The sympathy cards still arrive on a regular basis, though admittedly, it's gone from a deluge to a trickle of one or two a day. Along with the Hallmark, weíve received loads of Mass cards, telling us that my brother's soul has been entered into prayer for the next year with the Cappuccin monks or the Carmelite sisters or the Parish of St. Francis of Assisi, the parish of Our Lady of Perpetual Mercy, the parish of St. Patrick's, the parish of Transfiguration of Our Lord, the parish of, the parish of, the parish of...
Itís astounding right now, because Iíve got a flaming ball of anger and the need to yell at the sky, but Iíve also got just enough respect for my faith to stay out of church for awhile. I canít take comfort from the ritual of Mass when all I want to do is throttle the priest.
A cafeteria Catholic, thatís what I am. I go down the line, picking and choosing what I want from my religion, rejecting what I think of as hate, as ostracism, as limiting and antiquated and useless. If I really thought about it, Iím afraid Iíd end up denouncing myself as a right hypocrite, because I know that my calmer moments come from imagining Frankie in That Better Place, watching over us through windows of dreams and kept warm by walls that are insulated by our prayers.
My sister, who is a teacher for the deaf in a Catholic school, has more faith than I do, which I suppose is why, though she was closest to him, sheís not as unglued as I am. Her faith lasts longer, holds stronger, where mine is fragile and only emerges in small bits here and there, giving me a few good minutes in the midst of a really bad hour.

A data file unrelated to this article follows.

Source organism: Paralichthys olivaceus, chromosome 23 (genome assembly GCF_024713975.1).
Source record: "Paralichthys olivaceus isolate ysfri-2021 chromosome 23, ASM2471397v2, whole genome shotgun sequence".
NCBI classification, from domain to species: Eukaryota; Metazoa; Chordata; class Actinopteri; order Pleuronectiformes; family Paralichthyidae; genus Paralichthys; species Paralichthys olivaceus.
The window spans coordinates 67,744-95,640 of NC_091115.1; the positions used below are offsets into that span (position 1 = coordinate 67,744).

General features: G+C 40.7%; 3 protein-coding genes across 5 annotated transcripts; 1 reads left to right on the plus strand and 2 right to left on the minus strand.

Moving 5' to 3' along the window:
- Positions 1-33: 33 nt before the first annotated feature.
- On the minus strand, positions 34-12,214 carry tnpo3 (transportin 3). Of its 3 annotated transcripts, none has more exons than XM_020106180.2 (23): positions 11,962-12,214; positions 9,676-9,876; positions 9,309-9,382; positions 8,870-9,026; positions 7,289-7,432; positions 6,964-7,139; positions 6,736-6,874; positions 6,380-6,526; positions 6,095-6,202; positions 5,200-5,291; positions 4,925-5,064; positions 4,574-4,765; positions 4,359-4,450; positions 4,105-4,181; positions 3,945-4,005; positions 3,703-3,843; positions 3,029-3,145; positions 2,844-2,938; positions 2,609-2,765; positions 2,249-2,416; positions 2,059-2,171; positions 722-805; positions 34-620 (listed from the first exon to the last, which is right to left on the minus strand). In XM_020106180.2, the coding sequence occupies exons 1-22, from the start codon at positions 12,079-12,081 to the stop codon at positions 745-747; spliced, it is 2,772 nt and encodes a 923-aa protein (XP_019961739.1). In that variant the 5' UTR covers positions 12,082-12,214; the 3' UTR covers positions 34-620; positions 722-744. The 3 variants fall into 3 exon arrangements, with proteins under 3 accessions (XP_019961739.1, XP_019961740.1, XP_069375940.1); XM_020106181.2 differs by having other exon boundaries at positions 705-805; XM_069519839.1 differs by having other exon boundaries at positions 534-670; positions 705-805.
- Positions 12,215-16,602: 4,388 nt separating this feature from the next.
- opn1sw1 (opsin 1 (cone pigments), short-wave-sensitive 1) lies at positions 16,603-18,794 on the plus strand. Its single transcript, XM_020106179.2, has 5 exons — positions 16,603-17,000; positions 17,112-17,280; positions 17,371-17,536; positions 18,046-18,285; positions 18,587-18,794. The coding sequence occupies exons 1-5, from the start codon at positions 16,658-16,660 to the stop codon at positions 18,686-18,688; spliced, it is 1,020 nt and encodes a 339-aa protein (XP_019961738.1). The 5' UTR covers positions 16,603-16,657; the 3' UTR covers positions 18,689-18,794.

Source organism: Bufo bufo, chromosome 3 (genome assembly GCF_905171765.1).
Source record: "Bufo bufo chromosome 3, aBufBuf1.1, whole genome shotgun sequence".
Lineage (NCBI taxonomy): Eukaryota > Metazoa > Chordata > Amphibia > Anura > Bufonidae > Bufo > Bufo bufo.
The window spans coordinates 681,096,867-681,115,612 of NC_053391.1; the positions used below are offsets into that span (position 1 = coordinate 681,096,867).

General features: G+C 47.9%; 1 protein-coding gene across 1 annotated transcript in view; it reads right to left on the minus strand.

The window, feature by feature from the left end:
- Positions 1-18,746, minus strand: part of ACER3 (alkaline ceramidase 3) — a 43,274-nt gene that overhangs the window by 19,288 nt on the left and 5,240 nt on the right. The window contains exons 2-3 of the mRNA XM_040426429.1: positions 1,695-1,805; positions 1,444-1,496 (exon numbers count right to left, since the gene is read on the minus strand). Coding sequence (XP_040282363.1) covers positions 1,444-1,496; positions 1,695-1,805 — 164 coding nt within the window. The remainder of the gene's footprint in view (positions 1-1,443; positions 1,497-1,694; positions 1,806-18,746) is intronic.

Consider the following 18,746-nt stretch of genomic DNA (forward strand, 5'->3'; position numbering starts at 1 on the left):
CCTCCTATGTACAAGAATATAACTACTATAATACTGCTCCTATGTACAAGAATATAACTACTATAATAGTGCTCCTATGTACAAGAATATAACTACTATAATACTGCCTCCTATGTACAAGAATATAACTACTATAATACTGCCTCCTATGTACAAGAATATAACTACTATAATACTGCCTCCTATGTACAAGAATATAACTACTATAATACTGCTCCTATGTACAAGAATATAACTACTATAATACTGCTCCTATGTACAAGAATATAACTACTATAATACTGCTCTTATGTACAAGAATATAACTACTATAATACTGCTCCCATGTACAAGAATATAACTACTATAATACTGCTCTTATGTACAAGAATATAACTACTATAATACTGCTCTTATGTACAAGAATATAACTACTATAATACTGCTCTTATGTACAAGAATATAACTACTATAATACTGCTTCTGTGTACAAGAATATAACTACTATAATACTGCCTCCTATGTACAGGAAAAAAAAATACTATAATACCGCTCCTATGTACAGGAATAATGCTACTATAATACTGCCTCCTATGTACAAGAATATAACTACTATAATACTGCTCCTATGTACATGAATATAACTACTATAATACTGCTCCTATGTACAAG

The rest of the time, Iíve got a mouth full of filth Iíd like to hurl through a stained-glass window. I shake my fist at God, and cry for answers, which just makes me angrier because I know itís useless, because I know I wonít get answers, and because no matter what I believe or donít believe, no matter how much I pray or donít pray, Frankie is still gone, and heís never coming back.
Nothing I do, nothing anybody does will ever bring him back, and thatís the part that burns the most.
Today makes it four weeks, and Sunday makes it a month. Tuesday will be the one month memorial Mass, and as of this very moment, I can't really wrap my mind around the idea that one day, at some point in the future, I'll be able to go a day without this throbbing ache in my chest.
I havenít seen my brother in four weeks.
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